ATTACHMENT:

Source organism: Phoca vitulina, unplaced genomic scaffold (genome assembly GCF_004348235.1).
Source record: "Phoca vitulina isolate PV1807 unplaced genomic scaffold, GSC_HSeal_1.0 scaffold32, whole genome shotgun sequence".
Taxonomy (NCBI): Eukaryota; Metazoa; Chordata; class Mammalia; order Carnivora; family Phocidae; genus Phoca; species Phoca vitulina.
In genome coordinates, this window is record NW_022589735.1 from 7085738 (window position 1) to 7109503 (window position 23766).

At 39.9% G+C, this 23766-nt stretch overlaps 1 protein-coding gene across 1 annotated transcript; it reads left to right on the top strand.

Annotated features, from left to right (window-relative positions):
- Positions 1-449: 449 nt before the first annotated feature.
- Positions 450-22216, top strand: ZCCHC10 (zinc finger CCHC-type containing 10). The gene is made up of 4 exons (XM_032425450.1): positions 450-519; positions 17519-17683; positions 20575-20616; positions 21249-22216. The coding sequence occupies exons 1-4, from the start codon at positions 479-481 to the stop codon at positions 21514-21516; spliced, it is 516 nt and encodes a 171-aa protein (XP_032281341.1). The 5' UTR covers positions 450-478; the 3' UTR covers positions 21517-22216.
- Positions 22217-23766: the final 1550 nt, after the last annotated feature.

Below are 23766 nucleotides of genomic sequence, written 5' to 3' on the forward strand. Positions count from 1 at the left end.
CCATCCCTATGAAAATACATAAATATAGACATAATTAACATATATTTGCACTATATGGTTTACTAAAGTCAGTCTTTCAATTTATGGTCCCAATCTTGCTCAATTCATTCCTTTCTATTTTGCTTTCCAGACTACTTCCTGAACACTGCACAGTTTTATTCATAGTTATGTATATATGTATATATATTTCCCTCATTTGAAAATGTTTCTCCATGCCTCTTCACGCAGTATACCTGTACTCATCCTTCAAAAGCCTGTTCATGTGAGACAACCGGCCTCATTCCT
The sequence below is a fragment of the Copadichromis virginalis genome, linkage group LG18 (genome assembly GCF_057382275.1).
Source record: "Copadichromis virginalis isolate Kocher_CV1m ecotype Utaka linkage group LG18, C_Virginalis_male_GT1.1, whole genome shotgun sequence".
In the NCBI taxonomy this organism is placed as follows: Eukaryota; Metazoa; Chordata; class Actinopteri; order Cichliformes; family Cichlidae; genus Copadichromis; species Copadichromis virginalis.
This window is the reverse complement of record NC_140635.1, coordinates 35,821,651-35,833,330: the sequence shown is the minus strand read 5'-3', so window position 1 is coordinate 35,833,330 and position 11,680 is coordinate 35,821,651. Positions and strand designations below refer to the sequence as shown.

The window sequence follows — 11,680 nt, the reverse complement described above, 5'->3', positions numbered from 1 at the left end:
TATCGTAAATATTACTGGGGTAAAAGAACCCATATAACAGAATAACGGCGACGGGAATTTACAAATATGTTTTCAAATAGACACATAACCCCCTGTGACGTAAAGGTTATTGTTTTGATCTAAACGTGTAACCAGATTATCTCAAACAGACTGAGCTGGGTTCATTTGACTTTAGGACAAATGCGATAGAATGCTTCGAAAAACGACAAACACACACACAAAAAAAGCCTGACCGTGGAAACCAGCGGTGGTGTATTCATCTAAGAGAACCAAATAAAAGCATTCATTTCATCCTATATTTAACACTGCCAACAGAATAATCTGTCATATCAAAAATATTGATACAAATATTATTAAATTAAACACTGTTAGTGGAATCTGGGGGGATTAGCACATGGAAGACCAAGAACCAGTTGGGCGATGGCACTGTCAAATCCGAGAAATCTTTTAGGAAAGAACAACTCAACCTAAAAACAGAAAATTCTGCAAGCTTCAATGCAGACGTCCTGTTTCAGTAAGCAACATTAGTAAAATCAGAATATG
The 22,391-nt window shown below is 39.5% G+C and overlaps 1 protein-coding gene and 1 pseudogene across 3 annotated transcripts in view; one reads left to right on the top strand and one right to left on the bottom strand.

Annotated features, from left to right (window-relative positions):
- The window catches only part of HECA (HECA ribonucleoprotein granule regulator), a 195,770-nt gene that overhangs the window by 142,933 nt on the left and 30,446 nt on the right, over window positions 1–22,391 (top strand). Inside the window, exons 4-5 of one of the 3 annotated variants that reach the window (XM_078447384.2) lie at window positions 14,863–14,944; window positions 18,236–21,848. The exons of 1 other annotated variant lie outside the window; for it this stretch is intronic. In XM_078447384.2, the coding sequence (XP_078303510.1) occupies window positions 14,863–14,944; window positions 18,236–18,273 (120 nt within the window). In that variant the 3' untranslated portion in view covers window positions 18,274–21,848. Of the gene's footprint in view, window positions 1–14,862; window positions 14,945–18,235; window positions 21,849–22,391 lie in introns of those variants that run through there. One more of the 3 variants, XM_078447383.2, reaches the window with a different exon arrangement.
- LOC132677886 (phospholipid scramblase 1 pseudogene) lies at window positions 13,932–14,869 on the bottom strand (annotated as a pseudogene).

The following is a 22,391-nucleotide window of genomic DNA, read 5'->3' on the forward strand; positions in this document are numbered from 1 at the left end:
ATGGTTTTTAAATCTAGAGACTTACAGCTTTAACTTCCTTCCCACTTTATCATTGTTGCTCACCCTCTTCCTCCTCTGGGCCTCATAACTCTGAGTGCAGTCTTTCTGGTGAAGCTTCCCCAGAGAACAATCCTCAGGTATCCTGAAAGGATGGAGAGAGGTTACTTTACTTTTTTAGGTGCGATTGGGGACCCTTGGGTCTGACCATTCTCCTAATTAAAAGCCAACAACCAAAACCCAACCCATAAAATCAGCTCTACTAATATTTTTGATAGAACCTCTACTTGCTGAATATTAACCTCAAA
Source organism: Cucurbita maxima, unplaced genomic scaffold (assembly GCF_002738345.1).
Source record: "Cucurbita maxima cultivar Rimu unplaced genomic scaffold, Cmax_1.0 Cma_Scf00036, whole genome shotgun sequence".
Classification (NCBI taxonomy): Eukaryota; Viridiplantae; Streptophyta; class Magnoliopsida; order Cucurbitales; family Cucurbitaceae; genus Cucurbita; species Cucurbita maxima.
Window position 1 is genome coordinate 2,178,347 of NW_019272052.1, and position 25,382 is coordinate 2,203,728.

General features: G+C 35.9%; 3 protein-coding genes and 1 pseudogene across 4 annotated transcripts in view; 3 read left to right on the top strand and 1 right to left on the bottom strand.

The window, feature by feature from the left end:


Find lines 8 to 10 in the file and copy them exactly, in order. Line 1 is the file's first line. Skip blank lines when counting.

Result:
- Positions 450-22216, top strand: ZCCHC10 (zinc finger CCHC-type containing 10). The gene is made up of 4 exons (XM_032425450.1): positions 450-519; positions 17519-17683; positions 20575-20616; positions 21249-22216. The coding sequence occupies exons 1-4, from the start codon at positions 479-481 to the stop codon at positions 21514-21516; spliced, it is 516 nt and encodes a 171-aa protein (XP_032281341.1). The 5' UTR covers positions 450-478; the 3' UTR covers positions 21517-22216.
- Positions 22217-23766: the final 1550 nt, after the last annotated feature.

Below are 23766 nucleotides of genomic sequence, written 5' to 3' on the forward strand. Positions count from 1 at the left end.